Caspian crisis: Sinking sea levels threaten biodiversity, economy and regional stability
Coastal nations are rightly worried about sea level rise, but in the countries around the Caspian Sea, over 100 million people are facing the opposite problem: an enormous drop in sea level. Technically, this sea is a land-locked lake, but it is the largest on the planet (371.000 km2), and quite salty. Since the '90s, the water level has been dropping a few centimeters every year. This drop will accelerate during the upcoming decades, according to scientists from the German universities of Gießen and Bremen, together with Dutch geologist Frank Wesselingh.
The water levels of the Caspian Sea will be 9 to 18 meters lower than they are now, German and Dutch researchers calculate. In an article published in Communications Earth & Environment, they urge the world to act.
"If the North Sea would drop 2 or 3 meters, access to ports like Rotterdam, Hamburg and London would be impeded. Fishing boats and container giants alike would struggle, and all the countries on the North Sea would have a huge problem," Wesselingh says. "Here, we are talking about a decrease of no less than nine meters—in the best-case scenario." In the worst-case scenario, the drop is 18 meters, and the Caspian Sea will lose over a third of its surface area.
In the journal Communications Earth & Environment, the three scientists are calling for action. Increased evaporation and the loss of sea ice in the winter will accelerate water-level drop, they explain. This will affect the unique ecosystems in the area, with their migratory birds, beluga and the endemic Caspian seal, which raises its offspring on the sea ice in the North of the Caspian Sea. It will also have dire consequences for the millions of people living near the sea, or around the rivers that run into it.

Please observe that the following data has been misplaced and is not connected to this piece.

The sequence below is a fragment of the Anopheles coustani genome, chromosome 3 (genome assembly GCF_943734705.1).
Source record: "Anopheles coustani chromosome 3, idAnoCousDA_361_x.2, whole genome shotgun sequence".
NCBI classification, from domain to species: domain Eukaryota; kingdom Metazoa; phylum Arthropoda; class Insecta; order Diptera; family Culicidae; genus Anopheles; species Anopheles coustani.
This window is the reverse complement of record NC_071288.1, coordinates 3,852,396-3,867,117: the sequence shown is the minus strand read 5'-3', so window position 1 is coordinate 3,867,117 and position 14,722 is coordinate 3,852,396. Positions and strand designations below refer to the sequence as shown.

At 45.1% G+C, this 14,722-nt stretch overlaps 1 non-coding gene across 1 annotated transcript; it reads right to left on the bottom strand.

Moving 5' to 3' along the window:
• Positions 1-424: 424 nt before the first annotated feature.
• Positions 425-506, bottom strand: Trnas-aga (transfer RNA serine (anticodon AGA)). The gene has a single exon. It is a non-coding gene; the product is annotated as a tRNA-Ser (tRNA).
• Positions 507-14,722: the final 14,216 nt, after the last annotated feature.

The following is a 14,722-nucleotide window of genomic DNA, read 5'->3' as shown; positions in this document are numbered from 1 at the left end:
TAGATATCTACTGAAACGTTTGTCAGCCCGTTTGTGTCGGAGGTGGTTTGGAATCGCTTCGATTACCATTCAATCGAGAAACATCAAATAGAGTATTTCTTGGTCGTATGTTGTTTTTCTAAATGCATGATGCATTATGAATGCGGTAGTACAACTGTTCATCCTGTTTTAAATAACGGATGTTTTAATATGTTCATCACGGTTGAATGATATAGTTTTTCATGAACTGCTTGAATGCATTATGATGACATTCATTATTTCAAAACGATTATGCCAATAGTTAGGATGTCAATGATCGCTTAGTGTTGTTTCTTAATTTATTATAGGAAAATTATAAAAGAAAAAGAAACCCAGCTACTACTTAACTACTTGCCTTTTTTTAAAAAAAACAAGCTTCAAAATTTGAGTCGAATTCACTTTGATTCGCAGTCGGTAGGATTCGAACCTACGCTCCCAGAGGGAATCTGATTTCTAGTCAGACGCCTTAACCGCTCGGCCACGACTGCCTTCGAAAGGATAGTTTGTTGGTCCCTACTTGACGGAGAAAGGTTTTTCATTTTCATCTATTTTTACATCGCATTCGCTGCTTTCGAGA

Politically tense region
These problems also play in a region that is already politically tense. Azerbaijan, Russia, Iran, Turkmenistan and Kazakhstan all share a piece of the Caspian Sea, and would have to make new agreements regarding borders and fishing rights. Wesselingh and his German colleagues urge the formation of an international task force led by the United Nations Environmental Programme that would coordinate the mitigation of this problem.
"This aspect of climate change—falling levels of lakes—could be similarly devastating as global sea level rise," the three researchers write in their article. "Immediate and coordinated action is required to make up for valuable time lost. The shrinking Caspian Sea might serve as a poster child of the problem, and will help to galvanize such actions."